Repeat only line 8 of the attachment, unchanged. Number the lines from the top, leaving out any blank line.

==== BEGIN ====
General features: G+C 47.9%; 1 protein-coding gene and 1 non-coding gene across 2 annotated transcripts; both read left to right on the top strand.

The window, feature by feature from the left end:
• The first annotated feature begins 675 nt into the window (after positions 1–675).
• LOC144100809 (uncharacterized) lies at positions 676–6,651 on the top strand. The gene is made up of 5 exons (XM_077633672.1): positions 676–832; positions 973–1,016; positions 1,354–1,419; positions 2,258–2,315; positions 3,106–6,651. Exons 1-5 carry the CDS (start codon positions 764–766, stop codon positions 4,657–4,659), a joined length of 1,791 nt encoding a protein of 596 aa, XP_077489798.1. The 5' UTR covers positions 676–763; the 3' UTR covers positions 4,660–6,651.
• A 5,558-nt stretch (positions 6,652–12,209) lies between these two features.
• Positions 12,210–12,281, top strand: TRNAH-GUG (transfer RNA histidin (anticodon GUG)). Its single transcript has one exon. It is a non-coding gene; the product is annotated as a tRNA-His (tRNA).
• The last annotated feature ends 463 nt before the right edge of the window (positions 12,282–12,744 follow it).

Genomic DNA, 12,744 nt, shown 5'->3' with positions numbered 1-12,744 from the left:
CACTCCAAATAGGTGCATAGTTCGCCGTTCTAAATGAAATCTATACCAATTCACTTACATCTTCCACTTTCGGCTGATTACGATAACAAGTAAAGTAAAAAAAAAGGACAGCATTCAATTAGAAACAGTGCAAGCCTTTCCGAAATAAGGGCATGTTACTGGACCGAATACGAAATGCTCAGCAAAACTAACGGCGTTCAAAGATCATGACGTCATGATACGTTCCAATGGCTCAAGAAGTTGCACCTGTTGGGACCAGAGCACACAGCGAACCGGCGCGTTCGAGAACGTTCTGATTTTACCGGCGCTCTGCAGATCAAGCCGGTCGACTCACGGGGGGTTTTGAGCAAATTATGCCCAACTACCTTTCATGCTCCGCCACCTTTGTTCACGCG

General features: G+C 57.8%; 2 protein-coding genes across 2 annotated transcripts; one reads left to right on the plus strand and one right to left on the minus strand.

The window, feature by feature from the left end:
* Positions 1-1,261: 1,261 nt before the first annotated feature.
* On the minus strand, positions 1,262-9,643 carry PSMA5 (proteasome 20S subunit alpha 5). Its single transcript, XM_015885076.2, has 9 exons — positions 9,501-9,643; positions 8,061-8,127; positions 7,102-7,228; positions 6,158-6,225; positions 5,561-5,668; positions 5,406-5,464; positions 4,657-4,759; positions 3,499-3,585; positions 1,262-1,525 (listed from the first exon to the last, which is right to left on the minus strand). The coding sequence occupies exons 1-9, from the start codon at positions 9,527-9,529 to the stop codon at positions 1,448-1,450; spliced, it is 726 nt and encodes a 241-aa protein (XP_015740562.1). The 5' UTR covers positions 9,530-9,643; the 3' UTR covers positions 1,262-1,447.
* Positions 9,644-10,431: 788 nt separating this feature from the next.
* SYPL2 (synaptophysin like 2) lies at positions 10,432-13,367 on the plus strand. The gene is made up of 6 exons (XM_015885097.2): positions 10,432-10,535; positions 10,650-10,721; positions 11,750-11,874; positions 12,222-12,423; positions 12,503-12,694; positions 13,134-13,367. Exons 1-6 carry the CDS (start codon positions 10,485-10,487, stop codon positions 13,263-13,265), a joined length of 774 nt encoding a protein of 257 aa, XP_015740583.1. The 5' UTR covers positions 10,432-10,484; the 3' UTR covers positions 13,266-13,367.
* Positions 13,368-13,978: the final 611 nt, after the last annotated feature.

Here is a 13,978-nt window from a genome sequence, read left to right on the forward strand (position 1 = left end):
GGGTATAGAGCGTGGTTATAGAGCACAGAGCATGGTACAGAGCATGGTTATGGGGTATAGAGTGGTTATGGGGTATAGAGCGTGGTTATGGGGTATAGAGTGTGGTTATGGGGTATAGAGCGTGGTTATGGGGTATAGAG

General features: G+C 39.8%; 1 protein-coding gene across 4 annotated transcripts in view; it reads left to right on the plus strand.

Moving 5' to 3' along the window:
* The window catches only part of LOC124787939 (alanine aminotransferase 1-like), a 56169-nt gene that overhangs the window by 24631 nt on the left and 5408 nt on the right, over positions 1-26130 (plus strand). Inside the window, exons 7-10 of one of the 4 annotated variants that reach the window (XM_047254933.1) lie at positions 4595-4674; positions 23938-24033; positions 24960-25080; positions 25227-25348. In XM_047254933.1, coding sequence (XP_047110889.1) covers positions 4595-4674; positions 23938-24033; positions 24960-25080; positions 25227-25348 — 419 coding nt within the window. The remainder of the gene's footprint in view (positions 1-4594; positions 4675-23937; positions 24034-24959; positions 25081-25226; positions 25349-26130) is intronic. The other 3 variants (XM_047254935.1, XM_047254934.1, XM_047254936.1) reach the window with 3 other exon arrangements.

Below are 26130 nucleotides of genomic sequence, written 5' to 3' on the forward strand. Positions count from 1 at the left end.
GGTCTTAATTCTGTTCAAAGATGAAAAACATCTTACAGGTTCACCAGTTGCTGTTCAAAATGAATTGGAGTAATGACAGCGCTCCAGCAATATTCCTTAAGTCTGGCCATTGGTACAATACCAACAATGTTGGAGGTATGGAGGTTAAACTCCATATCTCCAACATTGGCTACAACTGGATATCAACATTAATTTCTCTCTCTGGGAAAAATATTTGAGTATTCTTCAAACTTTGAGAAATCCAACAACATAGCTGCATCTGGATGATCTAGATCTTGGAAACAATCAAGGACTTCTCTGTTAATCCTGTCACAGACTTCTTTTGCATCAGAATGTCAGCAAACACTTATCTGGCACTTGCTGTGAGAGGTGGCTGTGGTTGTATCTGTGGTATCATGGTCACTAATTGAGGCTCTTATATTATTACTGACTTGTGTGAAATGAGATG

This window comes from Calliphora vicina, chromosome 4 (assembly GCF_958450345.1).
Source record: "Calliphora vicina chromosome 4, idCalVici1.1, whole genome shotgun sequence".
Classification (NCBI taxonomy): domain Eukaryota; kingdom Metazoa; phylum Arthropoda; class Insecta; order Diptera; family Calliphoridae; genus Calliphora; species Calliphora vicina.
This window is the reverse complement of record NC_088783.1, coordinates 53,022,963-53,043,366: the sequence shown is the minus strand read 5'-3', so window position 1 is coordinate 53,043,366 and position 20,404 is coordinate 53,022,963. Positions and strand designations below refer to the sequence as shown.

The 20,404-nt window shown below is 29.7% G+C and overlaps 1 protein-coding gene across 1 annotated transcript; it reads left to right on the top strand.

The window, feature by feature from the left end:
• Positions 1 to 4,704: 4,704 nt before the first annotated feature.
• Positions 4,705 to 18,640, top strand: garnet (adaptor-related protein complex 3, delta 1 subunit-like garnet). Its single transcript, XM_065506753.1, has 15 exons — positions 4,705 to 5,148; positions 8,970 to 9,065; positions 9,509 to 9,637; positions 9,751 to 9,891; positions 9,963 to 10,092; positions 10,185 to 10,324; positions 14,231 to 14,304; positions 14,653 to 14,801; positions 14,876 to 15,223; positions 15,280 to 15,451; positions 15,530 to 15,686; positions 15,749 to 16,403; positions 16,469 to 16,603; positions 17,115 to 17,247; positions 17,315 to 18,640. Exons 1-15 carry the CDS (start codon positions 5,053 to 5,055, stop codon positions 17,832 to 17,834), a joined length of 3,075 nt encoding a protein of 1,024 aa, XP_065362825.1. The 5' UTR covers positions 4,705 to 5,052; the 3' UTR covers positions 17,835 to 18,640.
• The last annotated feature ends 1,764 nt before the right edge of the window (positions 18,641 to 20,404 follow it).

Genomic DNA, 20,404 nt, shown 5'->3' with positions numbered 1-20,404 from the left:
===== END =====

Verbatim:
Genomic DNA, 12,744 nt, shown 5'->3' with positions numbered 1-12,744 from the left: